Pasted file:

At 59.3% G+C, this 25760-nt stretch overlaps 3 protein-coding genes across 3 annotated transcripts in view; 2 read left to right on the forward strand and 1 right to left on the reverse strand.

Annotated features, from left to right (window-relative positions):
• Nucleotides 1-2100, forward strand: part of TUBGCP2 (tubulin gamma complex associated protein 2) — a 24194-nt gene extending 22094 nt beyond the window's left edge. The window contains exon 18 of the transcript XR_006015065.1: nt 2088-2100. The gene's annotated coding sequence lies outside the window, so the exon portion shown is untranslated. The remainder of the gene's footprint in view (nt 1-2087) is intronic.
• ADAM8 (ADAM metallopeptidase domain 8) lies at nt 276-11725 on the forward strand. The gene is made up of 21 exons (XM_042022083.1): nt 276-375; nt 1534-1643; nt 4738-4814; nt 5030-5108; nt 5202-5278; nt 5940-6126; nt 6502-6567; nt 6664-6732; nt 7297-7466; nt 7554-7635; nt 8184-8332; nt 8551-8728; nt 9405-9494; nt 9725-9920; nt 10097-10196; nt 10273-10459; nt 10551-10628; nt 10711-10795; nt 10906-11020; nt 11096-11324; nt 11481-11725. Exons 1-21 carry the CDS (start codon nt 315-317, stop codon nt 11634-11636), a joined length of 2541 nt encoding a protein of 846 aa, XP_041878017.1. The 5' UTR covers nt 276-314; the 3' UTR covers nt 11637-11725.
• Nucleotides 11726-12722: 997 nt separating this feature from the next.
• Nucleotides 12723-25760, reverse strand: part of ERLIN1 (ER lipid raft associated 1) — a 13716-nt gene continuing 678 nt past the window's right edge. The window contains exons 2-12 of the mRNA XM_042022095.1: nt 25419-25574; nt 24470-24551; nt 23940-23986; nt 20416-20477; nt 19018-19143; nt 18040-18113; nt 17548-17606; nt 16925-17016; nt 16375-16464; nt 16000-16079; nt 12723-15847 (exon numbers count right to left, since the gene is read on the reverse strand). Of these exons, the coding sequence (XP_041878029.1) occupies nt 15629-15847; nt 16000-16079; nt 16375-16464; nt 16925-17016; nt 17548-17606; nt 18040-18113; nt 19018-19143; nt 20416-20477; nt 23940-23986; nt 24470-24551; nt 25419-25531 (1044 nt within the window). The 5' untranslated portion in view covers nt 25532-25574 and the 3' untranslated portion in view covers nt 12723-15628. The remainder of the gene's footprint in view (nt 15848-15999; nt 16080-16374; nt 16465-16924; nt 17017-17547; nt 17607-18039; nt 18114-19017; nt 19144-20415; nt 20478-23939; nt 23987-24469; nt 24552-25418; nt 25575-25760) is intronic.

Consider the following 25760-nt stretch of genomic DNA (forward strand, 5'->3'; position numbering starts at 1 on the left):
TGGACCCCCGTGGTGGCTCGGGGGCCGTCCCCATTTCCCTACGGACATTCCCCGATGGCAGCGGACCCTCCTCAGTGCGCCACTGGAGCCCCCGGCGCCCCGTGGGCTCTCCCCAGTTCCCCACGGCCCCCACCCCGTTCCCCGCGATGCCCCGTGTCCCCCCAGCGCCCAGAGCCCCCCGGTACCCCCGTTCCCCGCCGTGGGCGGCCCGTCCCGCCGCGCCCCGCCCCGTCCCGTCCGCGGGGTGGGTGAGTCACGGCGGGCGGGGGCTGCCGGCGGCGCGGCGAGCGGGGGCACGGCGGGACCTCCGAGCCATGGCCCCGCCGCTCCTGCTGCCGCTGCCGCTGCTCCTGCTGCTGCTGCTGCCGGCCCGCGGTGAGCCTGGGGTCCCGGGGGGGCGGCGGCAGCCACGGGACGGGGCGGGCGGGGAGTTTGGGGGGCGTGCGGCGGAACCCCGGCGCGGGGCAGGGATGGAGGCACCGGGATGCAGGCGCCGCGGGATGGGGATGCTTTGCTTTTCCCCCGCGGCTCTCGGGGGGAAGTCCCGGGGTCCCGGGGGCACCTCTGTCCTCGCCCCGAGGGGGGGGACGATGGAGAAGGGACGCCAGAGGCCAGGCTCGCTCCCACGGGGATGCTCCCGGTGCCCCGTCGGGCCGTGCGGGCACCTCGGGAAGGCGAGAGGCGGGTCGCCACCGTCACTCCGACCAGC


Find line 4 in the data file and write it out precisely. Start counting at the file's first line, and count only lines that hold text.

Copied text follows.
• ADAM8 (ADAM metallopeptidase domain 8) lies at nt 276-11725 on the forward strand. The gene is made up of 21 exons (XM_042022083.1): nt 276-375; nt 1534-1643; nt 4738-4814; nt 5030-5108; nt 5202-5278; nt 5940-6126; nt 6502-6567; nt 6664-6732; nt 7297-7466; nt 7554-7635; nt 8184-8332; nt 8551-8728; nt 9405-9494; nt 9725-9920; nt 10097-10196; nt 10273-10459; nt 10551-10628; nt 10711-10795; nt 10906-11020; nt 11096-11324; nt 11481-11725. Exons 1-21 carry the CDS (start codon nt 315-317, stop codon nt 11634-11636), a joined length of 2541 nt encoding a protein of 846 aa, XP_041878017.1. The 5' UTR covers nt 276-314; the 3' UTR covers nt 11637-11725.